When people hear that sugar-sweetened beverages pose health hazards, some respond by switching to diet soft drinks. A new analysis in The BMJ suggests that might not be the best strategy. Non-sugar sweeteners may not offer the expected advantages (The BMJ, Jan. 3, 2019).
What Are the Effects of Non-Sugar Sweeteners?
The researchers reviewed 56 studies of non-sugar sweeteners and found “no compelling evidence to indicate important health benefits.” In most of these studies comparing outcomes for people consuming artificial sweeteners to those for people consuming none, there were no significant differences. In a few small studies, people using sugar substitutes had lower fasting blood sugar and slightly better body mass index. However, these findings were statistically uncertain. Previous research has not shown strong evidence that such sweeteners help people lose weight.
Are Artificial Sweeteners Safe?
The researchers point out that these studies did not adequately address questions of safety. They call for longer-term, better-designed trials to establish clearer conclusions on safety and effectiveness of sugar substitutes.
An earlier study found some unexpected effects of such sweeteners that may have a bearing on safety.
Non-Sugar Sweeteners May Change Metabolism:
Test tube research suggests that the artificial sweetener sucralose can alter the metabolism of stem cells from fat tissue. (Stem cells are capable of becoming many different types of tissue cells, for example, muscle or bone as well as fat.)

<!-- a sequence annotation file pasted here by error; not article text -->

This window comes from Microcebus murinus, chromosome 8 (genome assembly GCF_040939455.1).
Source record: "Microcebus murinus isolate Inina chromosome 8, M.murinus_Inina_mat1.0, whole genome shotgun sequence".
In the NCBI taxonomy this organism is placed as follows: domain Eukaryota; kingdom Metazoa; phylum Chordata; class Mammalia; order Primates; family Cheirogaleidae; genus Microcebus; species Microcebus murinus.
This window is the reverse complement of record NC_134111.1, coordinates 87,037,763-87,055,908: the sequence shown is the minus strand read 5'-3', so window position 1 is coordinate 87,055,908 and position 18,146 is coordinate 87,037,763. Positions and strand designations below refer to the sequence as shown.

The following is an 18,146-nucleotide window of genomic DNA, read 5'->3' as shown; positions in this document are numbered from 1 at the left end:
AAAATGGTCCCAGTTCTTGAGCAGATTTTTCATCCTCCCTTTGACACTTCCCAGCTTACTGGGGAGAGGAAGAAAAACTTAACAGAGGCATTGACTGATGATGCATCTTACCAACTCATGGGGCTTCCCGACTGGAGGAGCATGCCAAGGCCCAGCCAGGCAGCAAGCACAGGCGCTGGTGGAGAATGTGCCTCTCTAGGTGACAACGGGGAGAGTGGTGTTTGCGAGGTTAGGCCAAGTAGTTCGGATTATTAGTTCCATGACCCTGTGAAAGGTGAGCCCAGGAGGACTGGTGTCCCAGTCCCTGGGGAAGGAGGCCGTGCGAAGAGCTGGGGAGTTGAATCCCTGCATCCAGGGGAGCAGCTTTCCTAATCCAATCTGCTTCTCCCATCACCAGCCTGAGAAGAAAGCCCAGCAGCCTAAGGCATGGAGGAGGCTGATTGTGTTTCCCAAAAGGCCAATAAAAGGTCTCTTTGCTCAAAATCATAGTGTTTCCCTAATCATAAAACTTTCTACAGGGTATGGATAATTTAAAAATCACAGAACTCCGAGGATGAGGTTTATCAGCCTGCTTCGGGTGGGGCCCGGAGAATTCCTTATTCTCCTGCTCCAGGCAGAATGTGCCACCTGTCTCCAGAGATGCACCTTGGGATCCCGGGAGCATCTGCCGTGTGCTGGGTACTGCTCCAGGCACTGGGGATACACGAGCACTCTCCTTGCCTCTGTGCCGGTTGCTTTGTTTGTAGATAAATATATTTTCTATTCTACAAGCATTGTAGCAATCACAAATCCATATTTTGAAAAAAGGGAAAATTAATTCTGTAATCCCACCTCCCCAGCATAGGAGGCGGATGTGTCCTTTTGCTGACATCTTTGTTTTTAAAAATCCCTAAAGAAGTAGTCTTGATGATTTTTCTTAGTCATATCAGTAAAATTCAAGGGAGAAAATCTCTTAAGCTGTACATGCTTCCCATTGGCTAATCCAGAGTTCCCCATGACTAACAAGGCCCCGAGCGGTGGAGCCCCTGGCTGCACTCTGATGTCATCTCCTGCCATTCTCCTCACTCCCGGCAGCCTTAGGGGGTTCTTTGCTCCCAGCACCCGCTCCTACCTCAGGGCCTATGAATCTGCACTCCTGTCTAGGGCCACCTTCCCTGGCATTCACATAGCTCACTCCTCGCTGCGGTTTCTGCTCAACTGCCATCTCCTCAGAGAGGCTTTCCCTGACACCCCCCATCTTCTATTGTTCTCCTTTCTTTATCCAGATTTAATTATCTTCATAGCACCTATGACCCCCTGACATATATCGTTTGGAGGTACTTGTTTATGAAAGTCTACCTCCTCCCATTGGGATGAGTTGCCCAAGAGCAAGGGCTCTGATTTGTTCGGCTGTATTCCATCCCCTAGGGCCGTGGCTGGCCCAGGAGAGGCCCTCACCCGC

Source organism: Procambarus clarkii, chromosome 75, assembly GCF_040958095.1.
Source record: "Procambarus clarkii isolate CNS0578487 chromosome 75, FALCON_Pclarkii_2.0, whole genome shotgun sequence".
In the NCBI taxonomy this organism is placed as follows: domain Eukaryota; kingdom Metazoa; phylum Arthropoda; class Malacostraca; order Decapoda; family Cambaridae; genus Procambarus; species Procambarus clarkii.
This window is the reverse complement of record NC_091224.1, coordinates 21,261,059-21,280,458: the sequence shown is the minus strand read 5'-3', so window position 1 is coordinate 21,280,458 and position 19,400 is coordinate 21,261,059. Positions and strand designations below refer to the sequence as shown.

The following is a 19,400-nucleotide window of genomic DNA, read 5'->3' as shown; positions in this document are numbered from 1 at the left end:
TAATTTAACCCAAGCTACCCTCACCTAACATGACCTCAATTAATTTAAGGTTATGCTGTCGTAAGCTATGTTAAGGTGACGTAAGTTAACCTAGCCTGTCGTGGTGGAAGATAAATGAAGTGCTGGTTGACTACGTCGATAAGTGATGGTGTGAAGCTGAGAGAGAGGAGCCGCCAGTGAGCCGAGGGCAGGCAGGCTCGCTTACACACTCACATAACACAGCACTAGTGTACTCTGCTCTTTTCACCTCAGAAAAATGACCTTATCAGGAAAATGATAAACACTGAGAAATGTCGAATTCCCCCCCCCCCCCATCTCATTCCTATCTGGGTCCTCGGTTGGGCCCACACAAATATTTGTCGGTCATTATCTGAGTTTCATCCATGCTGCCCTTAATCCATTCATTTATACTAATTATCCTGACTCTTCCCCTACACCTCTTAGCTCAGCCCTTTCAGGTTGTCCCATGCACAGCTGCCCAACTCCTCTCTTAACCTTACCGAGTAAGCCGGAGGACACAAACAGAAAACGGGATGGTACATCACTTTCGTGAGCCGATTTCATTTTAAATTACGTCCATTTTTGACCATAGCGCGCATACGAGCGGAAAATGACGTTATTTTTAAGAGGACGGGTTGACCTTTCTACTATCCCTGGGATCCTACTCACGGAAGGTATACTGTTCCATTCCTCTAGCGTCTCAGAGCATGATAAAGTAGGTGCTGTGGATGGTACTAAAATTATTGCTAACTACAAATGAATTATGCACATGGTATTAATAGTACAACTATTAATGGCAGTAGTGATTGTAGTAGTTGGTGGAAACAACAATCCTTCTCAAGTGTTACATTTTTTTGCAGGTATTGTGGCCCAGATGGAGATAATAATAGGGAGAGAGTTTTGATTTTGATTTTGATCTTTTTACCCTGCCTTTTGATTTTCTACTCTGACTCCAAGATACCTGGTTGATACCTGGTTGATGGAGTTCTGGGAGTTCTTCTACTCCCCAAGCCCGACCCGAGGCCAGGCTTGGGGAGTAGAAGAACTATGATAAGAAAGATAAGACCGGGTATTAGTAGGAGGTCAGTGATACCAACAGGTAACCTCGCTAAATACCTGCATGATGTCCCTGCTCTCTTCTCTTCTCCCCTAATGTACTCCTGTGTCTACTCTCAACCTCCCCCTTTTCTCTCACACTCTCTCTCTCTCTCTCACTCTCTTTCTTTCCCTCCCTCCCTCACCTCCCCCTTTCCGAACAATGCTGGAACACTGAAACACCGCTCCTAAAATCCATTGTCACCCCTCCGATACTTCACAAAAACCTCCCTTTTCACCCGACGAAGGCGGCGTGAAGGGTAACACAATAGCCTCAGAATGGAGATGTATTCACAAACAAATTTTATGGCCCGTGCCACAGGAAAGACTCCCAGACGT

These human cells churned out more compounds associated with inflammation and fat storage when they were exposed to sucralose. The dose was equivalent to someone drinking four cans of diet soda a day. The stem cells also showed changes in their genes that indicate fat production.
Could Sugar-Free Drinks Be Counterproductive?
If these “in vitro” laboratory results hold up in animals and humans, heavy consumption of non-sugar sweeteners could lead to fat accumulation rather than fat and weight loss. The scientists also discovered other signs of metabolic disruption due to non-sugar sweeteners. They are concerned that these changes were most noticeable in people who are already overweight or obese.
The researchers note:
“we believe that low-calorie sweeteners promote additional fat formation by allowing more glucose to enter the cells, and promotes inflammation, which may be more detrimental in obese individuals.”
Sen et al, Endocrine Society annual meeting, Orlando, FL, April 3, 2017